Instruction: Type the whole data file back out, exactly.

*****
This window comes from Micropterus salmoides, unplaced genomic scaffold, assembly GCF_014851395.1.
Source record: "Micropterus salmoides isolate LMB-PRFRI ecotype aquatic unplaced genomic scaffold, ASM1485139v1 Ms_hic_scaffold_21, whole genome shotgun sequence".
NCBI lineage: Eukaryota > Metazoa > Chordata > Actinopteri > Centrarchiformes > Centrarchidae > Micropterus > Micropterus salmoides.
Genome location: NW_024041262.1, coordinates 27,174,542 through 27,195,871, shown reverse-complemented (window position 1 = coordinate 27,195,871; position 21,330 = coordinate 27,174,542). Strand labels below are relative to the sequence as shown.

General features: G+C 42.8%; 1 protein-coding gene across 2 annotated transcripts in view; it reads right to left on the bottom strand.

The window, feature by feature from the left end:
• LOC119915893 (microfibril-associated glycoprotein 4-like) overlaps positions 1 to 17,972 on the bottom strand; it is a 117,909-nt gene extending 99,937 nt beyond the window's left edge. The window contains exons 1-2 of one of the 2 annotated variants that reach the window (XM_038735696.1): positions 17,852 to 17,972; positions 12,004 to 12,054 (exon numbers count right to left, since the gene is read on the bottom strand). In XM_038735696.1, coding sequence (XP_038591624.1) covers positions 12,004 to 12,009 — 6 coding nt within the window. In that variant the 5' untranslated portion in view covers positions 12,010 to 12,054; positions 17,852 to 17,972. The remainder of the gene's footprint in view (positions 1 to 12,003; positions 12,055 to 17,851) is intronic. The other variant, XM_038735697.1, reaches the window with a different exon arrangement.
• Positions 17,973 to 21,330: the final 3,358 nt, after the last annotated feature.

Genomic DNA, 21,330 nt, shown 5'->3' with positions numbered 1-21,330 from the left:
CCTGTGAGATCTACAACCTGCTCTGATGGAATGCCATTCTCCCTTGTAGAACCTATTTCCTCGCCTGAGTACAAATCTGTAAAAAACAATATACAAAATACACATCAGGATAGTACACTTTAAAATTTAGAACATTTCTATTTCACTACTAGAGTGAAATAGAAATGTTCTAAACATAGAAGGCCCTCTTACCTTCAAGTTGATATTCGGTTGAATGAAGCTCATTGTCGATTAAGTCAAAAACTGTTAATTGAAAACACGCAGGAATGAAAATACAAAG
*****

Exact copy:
This window comes from Micropterus salmoides, unplaced genomic scaffold, assembly GCF_014851395.1.
Source record: "Micropterus salmoides isolate LMB-PRFRI ecotype aquatic unplaced genomic scaffold, ASM1485139v1 Ms_hic_scaffold_21, whole genome shotgun sequence".
NCBI lineage: Eukaryota > Metazoa > Chordata > Actinopteri > Centrarchiformes > Centrarchidae > Micropterus > Micropterus salmoides.
Genome location: NW_024041262.1, coordinates 27,174,542 through 27,195,871, shown reverse-complemented (window position 1 = coordinate 27,195,871; position 21,330 = coordinate 27,174,542). Strand labels below are relative to the sequence as shown.

General features: G+C 42.8%; 1 protein-coding gene across 2 annotated transcripts in view; it reads right to left on the bottom strand.

The window, feature by feature from the left end:
• LOC119915893 (microfibril-associated glycoprotein 4-like) overlaps positions 1 to 17,972 on the bottom strand; it is a 117,909-nt gene extending 99,937 nt beyond the window's left edge. The window contains exons 1-2 of one of the 2 annotated variants that reach the window (XM_038735696.1): positions 17,852 to 17,972; positions 12,004 to 12,054 (exon numbers count right to left, since the gene is read on the bottom strand). In XM_038735696.1, coding sequence (XP_038591624.1) covers positions 12,004 to 12,009 — 6 coding nt within the window. In that variant the 5' untranslated portion in view covers positions 12,010 to 12,054; positions 17,852 to 17,972. The remainder of the gene's footprint in view (positions 1 to 12,003; positions 12,055 to 17,851) is intronic. The other variant, XM_038735697.1, reaches the window with a different exon arrangement.
• Positions 17,973 to 21,330: the final 3,358 nt, after the last annotated feature.

Genomic DNA, 21,330 nt, shown 5'->3' with positions numbered 1-21,330 from the left:
CCTGTGAGATCTACAACCTGCTCTGATGGAATGCCATTCTCCCTTGTAGAACCTATTTCCTCGCCTGAGTACAAATCTGTAAAAAACAATATACAAAATACACATCAGGATAGTACACTTTAAAATTTAGAACATTTCTATTTCACTACTAGAGTGAAATAGAAATGTTCTAAACATAGAAGGCCCTCTTACCTTCAAGTTGATATTCGGTTGAATGAAGCTCATTGTCGATTAAGTCAAAAACTGTTAATTGAAAACACGCAGGAATGAAAATACAAAG